China's biggest challenge to invading Taiwan has been the ability to project force across the Taiwan Strait and establish a fait accompli there, but the political transformation in the latter significantly eases the former's difficulties.

Taipei's increasingly open policies to Beijing have opened more channels for Chinese to visit the island, such as for tourism, education, employment, commerce and so on. More than 3 million Chinese visited Taiwan in 2014; such a huge number presents the People's Liberation Army (PLA) a great opportunity to dispose "undercover" troops prior to invasion. Only 1 percent of Chinese visitors is tantamount to two divisions and more than 1 percent of those visitors could be involved in a military action against Taiwan. Their non-combatant guise could create more strategic and tactical surprises to Taipei than regular troops.

Although the PLA's "forward deployed" units would not bring their equipment during trips, smuggling and local capture could supply light arms and more. To facilitate efficient trade, Taiwan's customs officials can only check a limited number of containers and other cargo, not to mention conducting comprehensive exams inside.

Thus, firearms, anti-tank guided missiles and man-portable air-defense systems (MANPADs) may be smuggled through regular sea transport. Taiwan's upcoming free economic pilot zone, intended to ease trade restrictions, may provide an easier access to smuggle arms due to simplified import processes.

In addition, fishing boats, which have been used by local gangsters for decades, provide some access to light weapons.

Most military bases in Taiwan are not defended well. Unless alerted, most personnel inside are unarmed. The limited number of armed guards and contingent units in their fixed locations would be in an inferior tactical position. As a result, weapons and ammunition could be captured from local military bases.

This Chinese "fifth column," with only basic firepower, could paralyze the command chain and neutralize Taiwan's air defense network, helping pave the way for an airborne invasion. And despite being protected by bodyguards, Taiwan's political leaders are usually vulnerable to assaults or assassination.

With relatively sufficient force, the concealed Chinese units may even be able to launch simultaneous attacks on most key positions and annihilate, or at least disable, the political leadership. The lack of political decision-making would hamper the military command chain.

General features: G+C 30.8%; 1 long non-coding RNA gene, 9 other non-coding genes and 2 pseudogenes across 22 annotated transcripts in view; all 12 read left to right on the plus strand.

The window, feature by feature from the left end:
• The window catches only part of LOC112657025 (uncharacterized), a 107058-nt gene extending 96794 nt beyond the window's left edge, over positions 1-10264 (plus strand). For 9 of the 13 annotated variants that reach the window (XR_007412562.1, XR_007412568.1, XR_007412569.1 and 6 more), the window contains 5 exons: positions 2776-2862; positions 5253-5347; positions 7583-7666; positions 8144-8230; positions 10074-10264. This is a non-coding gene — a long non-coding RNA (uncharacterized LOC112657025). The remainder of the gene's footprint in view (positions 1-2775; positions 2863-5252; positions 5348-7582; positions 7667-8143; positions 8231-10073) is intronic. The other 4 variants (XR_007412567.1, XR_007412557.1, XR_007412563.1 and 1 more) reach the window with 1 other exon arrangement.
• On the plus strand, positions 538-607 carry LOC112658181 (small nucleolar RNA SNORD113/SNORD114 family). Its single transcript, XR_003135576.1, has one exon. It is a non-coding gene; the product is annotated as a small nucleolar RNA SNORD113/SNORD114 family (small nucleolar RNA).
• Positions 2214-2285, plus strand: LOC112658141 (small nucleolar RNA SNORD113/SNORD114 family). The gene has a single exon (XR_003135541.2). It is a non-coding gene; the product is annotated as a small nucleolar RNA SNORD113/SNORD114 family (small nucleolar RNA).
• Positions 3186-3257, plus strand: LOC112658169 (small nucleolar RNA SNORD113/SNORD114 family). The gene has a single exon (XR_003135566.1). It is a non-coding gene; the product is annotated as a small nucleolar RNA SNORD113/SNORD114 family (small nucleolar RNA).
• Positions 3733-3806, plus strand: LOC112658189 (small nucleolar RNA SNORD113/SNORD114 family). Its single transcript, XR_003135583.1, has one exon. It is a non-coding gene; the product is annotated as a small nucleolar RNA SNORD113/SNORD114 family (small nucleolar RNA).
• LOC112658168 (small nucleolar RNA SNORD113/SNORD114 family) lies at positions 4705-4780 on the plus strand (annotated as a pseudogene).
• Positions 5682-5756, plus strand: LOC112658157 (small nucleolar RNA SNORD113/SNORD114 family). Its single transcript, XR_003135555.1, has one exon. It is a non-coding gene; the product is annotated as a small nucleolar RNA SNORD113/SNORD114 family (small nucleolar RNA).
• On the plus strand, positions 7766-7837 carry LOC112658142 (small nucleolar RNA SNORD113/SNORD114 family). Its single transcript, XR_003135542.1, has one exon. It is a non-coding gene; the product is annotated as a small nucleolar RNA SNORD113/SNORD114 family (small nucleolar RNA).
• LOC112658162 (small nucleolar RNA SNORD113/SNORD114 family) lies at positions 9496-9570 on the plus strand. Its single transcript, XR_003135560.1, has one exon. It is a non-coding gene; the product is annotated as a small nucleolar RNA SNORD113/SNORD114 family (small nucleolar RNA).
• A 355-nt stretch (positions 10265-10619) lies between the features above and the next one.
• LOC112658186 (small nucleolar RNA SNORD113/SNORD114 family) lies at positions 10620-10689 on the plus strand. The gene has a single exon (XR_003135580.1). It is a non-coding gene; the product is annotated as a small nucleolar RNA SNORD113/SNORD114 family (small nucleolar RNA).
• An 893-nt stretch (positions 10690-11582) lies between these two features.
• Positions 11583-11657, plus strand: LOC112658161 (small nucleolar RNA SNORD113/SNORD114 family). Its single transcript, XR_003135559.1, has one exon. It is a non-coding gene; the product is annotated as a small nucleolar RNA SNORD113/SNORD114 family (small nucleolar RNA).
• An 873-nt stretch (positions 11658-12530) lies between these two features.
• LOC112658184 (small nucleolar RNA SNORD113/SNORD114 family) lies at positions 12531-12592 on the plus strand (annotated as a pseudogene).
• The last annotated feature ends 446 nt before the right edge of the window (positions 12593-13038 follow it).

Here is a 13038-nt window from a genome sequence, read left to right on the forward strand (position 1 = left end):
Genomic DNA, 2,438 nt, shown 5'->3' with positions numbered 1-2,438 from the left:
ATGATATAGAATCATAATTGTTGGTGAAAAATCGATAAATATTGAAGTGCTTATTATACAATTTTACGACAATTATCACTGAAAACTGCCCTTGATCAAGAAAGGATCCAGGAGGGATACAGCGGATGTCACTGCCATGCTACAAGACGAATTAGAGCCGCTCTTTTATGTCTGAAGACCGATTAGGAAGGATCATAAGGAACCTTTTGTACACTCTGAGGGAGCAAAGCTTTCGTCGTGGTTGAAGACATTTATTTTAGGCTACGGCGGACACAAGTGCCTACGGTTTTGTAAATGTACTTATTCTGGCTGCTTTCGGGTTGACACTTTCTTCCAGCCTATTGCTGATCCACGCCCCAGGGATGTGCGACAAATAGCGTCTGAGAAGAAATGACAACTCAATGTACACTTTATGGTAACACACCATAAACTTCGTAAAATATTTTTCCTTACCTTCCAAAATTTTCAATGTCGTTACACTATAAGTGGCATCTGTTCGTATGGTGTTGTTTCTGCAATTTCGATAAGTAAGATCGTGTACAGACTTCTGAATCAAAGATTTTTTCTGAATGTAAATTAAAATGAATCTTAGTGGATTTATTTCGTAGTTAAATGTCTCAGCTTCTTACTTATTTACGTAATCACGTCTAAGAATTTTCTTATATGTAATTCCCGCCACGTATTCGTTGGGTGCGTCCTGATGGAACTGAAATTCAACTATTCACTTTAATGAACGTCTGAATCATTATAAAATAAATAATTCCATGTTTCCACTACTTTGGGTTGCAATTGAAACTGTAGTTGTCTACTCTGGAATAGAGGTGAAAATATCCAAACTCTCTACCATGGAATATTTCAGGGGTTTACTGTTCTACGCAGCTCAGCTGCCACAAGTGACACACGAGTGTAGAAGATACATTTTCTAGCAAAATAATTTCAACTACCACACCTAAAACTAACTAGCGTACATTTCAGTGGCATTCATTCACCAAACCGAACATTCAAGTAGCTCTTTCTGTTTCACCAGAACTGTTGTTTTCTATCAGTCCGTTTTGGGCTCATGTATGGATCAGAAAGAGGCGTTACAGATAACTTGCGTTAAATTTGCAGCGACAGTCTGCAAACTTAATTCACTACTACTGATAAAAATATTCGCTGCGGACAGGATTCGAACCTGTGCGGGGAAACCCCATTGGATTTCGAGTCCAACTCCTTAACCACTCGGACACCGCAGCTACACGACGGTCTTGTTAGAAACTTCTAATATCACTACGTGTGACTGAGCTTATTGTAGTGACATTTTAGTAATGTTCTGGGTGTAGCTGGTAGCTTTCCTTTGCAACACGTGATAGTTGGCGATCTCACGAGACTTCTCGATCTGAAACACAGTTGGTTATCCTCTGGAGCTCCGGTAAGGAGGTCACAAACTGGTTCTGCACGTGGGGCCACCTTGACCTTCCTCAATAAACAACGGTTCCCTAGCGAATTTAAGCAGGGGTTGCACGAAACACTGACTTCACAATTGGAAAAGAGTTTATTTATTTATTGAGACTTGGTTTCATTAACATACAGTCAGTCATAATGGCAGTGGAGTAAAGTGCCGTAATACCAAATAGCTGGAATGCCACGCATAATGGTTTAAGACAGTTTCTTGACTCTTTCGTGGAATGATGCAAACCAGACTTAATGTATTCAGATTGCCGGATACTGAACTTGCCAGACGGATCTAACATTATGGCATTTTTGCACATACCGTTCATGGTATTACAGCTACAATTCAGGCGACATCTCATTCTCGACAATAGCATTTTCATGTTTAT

As for Taiwan's air defense network, the limited number of radar stations and surface-to-air missile sites are vulnerable to ground attack, because destroying their exposed antennas would significantly decrease their capabilities, and a few air bases stationed with fighters could be blockaded by MANPADs and snipers.

Furthermore, the Chinese fifth column does not need to attack all targets of Taiwan's air defense network but only establish an air corridor to the Songshan airport in downtown Taipei City, perhaps including the Taoyuan airport. As long as the air corridor is open, the PLA's airborne Army and other units can rapidly reinforce their pioneers with transporter aircraft and civilian passenger liners.

After securing the capital, the following challenges would be the legitimacy and the potential US intervention.

Since 2008, many political elites in Taiwan, both "pan-blue" and "pan-green," have gained their political and economic interests in and from China. Thus, it would not be very difficult for Beijing to find one or more "quislings" to form a temporary regime under the former's direct control.

Under the "one China" policy, this regime could be named Taiwan "provincial" or "district" government to display its subordination to the central authority of Beijing. As a result, the resistance in Taiwan would become a rebellion — a domestic affair.

Regarding any American intervention, US military units in Okinawa and other adjacent locations would have a chance to stop this scenario but face several constraints. First, sending forces to disrupt China's operations in Taiwan would require US political decisions. The potential for heavy casualties in armed conflict with China could cause hesitation, causing the military to miss its window of response.

Second, Beijing could deploy a certain level of military presence close to Okinawa in order to pin down the US forces. This would force front-line US commanders to decide whether to carry out intervention or defend their own bases. Without external intervention, organized resistance in the rest of Taiwan would not last long, and guerrilla warfare could be strategically meaningless.

Taipei's increasingly cooperative attitude toward Beijing since 2008 makes such a scenario unlikely unless a more independence-oriented administration forms in Taipei. ¦


Wu Shang-Su is a research fellow in the Military Studies Program at the S. Rajaratnam School of International Studies, Nanyang Technological University, Singapore.